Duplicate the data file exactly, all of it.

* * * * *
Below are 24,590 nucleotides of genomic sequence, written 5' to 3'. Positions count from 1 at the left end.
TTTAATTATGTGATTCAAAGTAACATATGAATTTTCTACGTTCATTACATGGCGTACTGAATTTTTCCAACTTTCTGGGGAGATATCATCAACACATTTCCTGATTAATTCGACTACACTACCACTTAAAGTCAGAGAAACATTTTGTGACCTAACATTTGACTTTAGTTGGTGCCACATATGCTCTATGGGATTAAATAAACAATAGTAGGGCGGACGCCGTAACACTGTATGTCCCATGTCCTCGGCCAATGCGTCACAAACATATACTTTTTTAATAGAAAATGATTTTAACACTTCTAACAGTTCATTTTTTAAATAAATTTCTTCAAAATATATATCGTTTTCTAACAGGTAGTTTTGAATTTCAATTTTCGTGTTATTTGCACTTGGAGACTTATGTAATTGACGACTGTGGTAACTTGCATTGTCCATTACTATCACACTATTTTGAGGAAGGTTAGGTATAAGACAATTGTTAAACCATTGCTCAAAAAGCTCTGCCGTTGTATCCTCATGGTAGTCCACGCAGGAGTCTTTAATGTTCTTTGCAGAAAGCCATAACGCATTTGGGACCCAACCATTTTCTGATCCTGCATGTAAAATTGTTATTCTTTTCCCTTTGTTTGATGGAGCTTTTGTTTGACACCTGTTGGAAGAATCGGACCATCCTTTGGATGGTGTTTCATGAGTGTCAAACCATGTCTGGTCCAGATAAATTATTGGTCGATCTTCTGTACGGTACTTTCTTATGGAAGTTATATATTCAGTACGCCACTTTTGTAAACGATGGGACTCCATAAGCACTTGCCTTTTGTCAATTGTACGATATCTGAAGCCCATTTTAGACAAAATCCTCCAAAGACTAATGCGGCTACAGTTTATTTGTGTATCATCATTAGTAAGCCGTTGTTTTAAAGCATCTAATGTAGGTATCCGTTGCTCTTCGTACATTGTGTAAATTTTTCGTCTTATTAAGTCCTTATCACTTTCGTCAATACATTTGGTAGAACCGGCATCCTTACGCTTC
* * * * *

Below are 24,590 nucleotides of genomic sequence, written 5' to 3'. Positions count from 1 at the left end.
TTTAATTATGTGATTCAAAGTAACATATGAATTTTCTACGTTCATTACATGGCGTACTGAATTTTTCCAACTTTCTGGGGAGATATCATCAACACATTTCCTGATTAATTCGACTACACTACCACTTAAAGTCAGAGAAACATTTTGTGACCTAACATTTGACTTTAGTTGGTGCCACATATGCTCTATGGGATTAAATAAACAATAGTAGGGCGGACGCCGTAACACTGTATGTCCCATGTCCTCGGCCAATGCGTCACAAACATATACTTTTTTAATAGAAAATGATTTTAACACTTCTAACAGTTCATTTTTTAAATAAATTTCTTCAAAATATATATCGTTTTCTAACAGGTAGTTTTGAATTTCAATTTTCGTGTTATTTGCACTTGGAGACTTATGTAATTGACGACTGTGGTAACTTGCATTGTCCATTACTATCACACTATTTTGAGGAAGGTTAGGTATAAGACAATTGTTAAACCATTGCTCAAAAAGCTCTGCCGTTGTATCCTCATGGTAGTCCACGCAGGAGTCTTTAATGTTCTTTGCAGAAAGCCATAACGCATTTGGGACCCAACCATTTTCTGATCCTGCATGTAAAATTGTTATTCTTTTCCCTTTGTTTGATGGAGCTTTTGTTTGACACCTGTTGGAAGAATCGGACCATCCTTTGGATGGTGTTTCATGAGTGTCAAACCATGTCTGGTCCAGATAAATTATTGGTCGATCTTCTGTACGGTACTTTCTTATGGAAGTTATATATTCAGTACGCCACTTTTGTAAACGATGGGACTCCATAAGCACTTGCCTTTTGTCAATTGTACGATATCTGAAGCCCATTTTAGACAAAATCCTCCAAAGACTAATGCGGCTACAGTTTATTTGTGTATCATCATTAGTAAGCCGTTGTTTTAAAGCATCTAATGTAGGTATCCGTTGCTCTTCGTACATTGTGTAAATTTTTCGTCTTATTAAGTCCTTATCACTTTCGTCAATACATTTGGTAGAACCGGCATCCTTACGCTTC